50 Old Memories of East-Bourne. [Chap. IV.
It was, I believe, wholly disused, and only occupied by a few superannuated artillerymen as caretakers until 1853. In the years immediately following 1853, a considerable force of artillery was lodged there. Some details as to this I give in another chapter. (See Chapter VI., post). An immense amount of money has from first to last been spent in protecting the sea-front of the Redoubt from the destructive incursions of the sea. I have no doubt that onwards from 1853, up to and including the time when the Corporation acquired the right to continue their Sea-wall to the E. end of the glacis, many thousands of pounds were spent in stone, concrete and cement for repairs.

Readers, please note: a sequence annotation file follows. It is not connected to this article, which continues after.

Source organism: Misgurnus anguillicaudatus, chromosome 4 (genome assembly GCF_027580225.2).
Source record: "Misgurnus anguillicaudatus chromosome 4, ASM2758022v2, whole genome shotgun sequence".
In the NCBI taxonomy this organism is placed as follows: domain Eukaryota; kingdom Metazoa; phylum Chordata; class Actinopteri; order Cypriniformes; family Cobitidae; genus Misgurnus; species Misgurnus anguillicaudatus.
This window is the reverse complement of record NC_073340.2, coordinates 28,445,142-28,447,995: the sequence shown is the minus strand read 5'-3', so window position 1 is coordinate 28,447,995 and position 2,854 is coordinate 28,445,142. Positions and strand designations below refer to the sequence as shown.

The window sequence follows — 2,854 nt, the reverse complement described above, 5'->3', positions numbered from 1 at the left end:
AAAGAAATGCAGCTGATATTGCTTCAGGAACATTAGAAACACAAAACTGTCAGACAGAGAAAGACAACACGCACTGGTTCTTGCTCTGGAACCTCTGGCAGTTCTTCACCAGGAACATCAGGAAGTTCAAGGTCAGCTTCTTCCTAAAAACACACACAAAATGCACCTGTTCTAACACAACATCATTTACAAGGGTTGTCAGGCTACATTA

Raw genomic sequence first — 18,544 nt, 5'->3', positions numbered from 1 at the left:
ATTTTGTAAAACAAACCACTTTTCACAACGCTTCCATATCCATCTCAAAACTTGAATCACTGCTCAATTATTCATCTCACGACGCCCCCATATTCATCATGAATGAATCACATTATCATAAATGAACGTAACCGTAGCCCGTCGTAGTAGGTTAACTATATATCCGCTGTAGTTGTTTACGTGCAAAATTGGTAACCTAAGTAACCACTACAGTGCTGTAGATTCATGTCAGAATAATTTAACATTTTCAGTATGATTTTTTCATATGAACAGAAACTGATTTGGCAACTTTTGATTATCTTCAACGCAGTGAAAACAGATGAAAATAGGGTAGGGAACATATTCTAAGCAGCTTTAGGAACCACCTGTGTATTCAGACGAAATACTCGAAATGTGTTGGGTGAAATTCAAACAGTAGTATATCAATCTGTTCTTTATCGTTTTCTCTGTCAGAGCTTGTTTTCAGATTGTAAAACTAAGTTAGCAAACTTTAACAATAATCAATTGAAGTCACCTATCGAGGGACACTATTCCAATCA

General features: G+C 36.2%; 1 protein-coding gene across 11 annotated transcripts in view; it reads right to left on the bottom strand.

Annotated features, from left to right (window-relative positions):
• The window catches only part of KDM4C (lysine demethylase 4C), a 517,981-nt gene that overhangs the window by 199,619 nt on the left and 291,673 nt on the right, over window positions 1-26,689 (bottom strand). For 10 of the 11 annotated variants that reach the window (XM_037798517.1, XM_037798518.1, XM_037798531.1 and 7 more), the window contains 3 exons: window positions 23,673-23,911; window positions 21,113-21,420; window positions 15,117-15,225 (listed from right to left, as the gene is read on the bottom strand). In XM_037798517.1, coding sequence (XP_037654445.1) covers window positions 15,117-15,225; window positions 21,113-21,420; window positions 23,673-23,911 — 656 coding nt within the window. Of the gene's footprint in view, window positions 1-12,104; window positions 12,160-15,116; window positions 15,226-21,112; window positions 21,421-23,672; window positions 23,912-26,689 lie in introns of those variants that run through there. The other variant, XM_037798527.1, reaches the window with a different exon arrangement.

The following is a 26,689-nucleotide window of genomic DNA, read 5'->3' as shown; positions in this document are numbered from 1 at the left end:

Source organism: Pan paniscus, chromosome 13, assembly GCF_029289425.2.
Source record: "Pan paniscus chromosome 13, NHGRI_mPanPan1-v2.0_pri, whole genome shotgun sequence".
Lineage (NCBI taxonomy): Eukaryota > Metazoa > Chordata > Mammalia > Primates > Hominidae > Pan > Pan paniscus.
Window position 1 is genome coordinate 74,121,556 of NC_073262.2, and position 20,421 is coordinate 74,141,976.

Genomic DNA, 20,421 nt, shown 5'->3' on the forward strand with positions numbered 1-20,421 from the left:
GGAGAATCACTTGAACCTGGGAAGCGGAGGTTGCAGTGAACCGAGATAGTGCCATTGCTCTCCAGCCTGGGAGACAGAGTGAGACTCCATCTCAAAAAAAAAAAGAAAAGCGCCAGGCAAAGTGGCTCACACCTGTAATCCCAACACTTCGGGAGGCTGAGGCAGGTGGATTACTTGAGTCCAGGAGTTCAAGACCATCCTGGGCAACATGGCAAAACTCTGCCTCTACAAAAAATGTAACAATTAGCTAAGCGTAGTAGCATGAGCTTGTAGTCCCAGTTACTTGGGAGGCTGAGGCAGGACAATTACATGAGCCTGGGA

When the Royal Parade Sea-wall was built in 1880, the fishermen and their boats had to be moved from their old position near the discarded Coastguard Station to the open shore, where once had stood the Martello Tower No. 72, which had been washed away before my time. This compulsory removal of the fishing boats after the construction of the Sea-wall was naturally much resented by the fishermen, but it was unavoidable. At a later date, that is to say in 1892, there was some talk of the desirability of constructing a commercial harbour somewhere between the Redoubt and Langney Fort. A Committee of the Town Council, of which I was Chairman, was appointed to consider the question. The project was warmly supported by Mr. Hammond, the Manager of the Gasworks, who gave valuable evidence as to the reduction in the cost of all the coal brought into East-Bourne if it could be landed from ships instead of coming by rail. Mr. G. A. Wallis supported the idea conditionally on its being limited to a harbour for yachts, believing that it would add much to the popularity of East-Bourne, if it were to be developed as a yachting centre. Mr. Whitley, the Agent of the Gilbert Estate was also favourable. I must confess that I was very favourable, both to the large and to the limited schemes, but I resigned my seat on the Corporation at the end of my current term of office in November 1893, and nobody else took the matter up.